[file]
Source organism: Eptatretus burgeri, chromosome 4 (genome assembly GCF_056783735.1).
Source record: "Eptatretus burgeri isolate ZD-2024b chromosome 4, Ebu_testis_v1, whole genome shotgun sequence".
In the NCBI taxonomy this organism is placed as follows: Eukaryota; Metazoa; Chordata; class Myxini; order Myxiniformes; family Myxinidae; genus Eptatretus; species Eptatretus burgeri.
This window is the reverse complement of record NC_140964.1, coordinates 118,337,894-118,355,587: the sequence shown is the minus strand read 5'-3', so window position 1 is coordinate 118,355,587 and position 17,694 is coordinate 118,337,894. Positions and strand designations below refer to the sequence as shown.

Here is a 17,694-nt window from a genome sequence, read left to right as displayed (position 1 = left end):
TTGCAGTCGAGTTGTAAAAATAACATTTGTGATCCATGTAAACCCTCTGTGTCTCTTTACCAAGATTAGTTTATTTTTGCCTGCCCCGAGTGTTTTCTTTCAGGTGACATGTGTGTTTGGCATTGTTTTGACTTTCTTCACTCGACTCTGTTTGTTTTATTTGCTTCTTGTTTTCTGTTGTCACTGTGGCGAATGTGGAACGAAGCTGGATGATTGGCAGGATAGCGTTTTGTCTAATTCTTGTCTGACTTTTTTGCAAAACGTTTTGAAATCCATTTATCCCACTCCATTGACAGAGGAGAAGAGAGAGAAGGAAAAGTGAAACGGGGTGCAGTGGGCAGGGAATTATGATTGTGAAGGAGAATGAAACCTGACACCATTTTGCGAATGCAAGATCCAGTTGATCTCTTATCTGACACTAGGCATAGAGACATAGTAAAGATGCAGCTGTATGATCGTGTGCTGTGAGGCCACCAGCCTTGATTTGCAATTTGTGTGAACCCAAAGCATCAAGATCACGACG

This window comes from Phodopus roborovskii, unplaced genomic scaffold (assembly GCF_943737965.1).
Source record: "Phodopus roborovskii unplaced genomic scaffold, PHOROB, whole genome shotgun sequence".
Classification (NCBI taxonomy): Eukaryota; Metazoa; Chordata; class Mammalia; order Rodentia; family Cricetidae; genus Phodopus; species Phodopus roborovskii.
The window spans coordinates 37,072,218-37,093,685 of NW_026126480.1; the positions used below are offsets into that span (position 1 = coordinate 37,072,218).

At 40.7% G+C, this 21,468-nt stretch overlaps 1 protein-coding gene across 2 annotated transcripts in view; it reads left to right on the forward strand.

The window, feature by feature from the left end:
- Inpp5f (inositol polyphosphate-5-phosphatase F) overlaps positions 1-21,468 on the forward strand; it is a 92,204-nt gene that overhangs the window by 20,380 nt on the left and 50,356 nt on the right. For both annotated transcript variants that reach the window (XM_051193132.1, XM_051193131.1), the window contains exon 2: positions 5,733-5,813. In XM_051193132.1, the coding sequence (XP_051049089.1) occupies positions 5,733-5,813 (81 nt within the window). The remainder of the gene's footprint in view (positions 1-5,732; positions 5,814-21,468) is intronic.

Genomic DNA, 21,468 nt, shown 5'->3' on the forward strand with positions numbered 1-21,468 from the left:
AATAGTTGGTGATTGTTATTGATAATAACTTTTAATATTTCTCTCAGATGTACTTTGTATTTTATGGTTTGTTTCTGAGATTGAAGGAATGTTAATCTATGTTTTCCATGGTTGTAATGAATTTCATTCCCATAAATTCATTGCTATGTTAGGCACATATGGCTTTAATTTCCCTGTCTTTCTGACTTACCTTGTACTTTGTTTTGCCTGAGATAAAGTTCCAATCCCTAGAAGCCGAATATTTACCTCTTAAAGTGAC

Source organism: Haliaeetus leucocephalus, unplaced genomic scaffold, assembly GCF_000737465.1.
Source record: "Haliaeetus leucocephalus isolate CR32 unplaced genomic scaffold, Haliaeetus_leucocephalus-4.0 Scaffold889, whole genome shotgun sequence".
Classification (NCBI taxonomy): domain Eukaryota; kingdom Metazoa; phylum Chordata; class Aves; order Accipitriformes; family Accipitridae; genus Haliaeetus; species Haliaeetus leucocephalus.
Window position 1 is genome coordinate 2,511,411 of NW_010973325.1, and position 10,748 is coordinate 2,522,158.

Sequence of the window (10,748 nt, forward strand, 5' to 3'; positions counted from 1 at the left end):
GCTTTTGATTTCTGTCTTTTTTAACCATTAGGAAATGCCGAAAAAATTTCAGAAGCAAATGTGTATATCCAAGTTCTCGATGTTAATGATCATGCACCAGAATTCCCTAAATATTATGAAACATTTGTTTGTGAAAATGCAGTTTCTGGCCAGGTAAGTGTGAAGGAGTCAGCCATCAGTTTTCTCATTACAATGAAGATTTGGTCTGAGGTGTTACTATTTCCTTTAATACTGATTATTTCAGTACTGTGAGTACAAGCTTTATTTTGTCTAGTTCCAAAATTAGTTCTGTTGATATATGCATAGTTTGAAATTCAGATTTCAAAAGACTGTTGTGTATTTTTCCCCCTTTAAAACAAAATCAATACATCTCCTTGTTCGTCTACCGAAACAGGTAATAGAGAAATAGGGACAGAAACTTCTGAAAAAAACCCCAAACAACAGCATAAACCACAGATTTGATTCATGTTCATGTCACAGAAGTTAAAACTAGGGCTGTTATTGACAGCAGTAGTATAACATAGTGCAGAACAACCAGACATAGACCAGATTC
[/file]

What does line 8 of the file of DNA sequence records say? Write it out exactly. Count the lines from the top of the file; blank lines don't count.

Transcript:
Source record: "Phodopus roborovskii unplaced genomic scaffold, PHOROB, whole genome shotgun sequence".